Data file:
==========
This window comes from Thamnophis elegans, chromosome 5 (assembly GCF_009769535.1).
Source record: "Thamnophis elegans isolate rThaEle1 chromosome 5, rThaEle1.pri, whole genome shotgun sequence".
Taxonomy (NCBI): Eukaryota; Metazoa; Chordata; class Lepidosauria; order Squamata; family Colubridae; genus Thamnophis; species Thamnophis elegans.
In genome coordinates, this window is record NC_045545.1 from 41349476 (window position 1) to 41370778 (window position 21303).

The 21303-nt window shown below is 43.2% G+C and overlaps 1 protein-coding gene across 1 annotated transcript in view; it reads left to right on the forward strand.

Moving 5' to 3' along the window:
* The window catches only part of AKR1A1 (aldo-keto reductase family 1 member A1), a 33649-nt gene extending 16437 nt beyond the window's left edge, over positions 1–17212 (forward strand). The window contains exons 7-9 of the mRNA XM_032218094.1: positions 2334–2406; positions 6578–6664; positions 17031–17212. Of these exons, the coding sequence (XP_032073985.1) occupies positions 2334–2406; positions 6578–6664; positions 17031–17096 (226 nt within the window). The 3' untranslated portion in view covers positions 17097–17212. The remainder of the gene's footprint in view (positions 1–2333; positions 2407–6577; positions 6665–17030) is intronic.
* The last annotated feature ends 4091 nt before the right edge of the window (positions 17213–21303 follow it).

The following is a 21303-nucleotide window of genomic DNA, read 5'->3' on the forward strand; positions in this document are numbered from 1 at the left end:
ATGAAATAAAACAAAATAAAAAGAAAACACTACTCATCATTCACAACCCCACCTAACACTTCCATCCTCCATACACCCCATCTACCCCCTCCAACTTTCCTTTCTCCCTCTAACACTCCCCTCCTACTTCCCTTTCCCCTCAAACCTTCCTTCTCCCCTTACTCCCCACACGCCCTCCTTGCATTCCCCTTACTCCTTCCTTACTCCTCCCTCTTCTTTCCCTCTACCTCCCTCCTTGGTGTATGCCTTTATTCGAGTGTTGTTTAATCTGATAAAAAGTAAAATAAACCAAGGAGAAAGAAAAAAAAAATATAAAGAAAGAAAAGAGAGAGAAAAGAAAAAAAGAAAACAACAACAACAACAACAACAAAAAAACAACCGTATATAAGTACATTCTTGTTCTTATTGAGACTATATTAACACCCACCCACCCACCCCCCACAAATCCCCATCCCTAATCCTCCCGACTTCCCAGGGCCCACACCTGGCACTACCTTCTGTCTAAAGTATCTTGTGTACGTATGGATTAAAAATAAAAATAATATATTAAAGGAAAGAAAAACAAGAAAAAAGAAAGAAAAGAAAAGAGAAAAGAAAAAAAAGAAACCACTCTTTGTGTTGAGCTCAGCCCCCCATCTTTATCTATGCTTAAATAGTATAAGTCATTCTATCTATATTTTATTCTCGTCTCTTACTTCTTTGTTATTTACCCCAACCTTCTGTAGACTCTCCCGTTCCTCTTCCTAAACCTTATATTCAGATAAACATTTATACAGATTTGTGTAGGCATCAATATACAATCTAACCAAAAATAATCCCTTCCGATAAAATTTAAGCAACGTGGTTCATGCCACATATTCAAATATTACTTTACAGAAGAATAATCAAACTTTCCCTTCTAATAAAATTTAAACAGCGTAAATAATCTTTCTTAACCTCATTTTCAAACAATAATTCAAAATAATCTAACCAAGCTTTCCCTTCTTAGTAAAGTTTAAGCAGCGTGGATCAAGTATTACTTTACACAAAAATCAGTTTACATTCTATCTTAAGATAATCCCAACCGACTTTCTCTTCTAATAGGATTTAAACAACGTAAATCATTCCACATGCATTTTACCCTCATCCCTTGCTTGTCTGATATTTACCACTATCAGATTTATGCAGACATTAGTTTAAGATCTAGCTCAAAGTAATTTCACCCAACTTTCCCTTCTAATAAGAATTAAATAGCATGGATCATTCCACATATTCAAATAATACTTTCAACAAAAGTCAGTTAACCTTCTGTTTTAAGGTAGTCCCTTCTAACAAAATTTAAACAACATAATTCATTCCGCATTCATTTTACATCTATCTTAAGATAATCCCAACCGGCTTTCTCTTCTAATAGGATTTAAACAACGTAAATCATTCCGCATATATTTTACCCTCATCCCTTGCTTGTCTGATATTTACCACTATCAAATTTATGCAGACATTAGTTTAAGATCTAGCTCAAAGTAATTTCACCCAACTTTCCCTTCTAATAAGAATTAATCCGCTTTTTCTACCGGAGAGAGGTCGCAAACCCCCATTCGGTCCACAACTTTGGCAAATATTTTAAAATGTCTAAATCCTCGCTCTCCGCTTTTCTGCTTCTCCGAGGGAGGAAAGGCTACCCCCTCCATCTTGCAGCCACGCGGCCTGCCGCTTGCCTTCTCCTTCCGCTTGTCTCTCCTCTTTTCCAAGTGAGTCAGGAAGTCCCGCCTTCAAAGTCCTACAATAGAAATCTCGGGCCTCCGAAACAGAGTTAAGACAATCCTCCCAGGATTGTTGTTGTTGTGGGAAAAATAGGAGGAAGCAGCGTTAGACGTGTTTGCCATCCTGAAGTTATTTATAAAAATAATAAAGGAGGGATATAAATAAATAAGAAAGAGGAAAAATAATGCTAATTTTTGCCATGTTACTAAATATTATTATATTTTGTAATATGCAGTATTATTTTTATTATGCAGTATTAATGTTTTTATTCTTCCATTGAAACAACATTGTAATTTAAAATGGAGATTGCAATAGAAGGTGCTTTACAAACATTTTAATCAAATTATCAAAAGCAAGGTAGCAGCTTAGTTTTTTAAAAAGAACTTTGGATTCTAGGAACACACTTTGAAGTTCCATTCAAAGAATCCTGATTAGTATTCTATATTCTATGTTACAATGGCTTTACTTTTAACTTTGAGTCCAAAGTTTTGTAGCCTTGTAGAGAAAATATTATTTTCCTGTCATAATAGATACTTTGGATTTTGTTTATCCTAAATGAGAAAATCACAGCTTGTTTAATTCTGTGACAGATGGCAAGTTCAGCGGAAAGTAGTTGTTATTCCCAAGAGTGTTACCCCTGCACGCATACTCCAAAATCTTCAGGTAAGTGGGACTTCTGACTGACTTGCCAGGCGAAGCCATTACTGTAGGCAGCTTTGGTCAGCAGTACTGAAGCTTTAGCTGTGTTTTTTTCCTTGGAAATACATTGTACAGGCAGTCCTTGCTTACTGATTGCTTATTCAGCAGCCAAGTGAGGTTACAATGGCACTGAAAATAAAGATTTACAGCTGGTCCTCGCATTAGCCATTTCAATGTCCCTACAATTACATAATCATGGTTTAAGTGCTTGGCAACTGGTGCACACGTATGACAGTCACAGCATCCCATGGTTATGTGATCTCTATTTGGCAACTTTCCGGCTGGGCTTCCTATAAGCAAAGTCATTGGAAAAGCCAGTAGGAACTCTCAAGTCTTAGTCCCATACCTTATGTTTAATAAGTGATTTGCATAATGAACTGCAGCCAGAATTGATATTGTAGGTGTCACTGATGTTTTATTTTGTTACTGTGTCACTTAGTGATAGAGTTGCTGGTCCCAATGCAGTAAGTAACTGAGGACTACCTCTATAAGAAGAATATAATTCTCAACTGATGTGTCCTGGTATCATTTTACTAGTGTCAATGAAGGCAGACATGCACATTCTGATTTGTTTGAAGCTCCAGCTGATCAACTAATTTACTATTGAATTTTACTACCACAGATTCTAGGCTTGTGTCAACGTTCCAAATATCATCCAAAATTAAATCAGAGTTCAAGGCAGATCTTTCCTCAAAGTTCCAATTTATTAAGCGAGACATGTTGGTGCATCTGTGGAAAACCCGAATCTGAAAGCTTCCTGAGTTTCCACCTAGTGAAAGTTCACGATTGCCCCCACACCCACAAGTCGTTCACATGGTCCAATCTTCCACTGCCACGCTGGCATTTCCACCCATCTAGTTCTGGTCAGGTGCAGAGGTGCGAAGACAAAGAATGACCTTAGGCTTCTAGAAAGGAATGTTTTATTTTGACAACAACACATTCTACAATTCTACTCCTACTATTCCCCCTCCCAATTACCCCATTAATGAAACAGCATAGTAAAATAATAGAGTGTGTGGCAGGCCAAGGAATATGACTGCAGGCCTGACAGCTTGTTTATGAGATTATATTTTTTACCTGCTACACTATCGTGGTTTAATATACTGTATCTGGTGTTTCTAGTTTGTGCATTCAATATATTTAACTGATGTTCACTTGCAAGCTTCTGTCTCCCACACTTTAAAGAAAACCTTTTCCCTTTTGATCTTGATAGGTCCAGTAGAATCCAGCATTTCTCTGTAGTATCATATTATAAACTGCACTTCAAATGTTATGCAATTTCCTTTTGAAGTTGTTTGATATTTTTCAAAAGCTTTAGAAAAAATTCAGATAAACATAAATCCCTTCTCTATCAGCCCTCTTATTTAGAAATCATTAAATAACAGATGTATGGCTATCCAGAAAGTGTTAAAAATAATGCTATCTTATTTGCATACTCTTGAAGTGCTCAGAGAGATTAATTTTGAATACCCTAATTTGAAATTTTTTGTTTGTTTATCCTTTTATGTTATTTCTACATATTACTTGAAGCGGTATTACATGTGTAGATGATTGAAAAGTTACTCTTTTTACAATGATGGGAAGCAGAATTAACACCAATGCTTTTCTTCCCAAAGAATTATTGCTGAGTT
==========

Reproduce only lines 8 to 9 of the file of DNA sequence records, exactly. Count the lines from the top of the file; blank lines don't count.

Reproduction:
* The last annotated feature ends 4091 nt before the right edge of the window (positions 17213–21303 follow it).

The following is a 21303-nucleotide window of genomic DNA, read 5'->3' on the forward strand; positions in this document are numbered from 1 at the left end: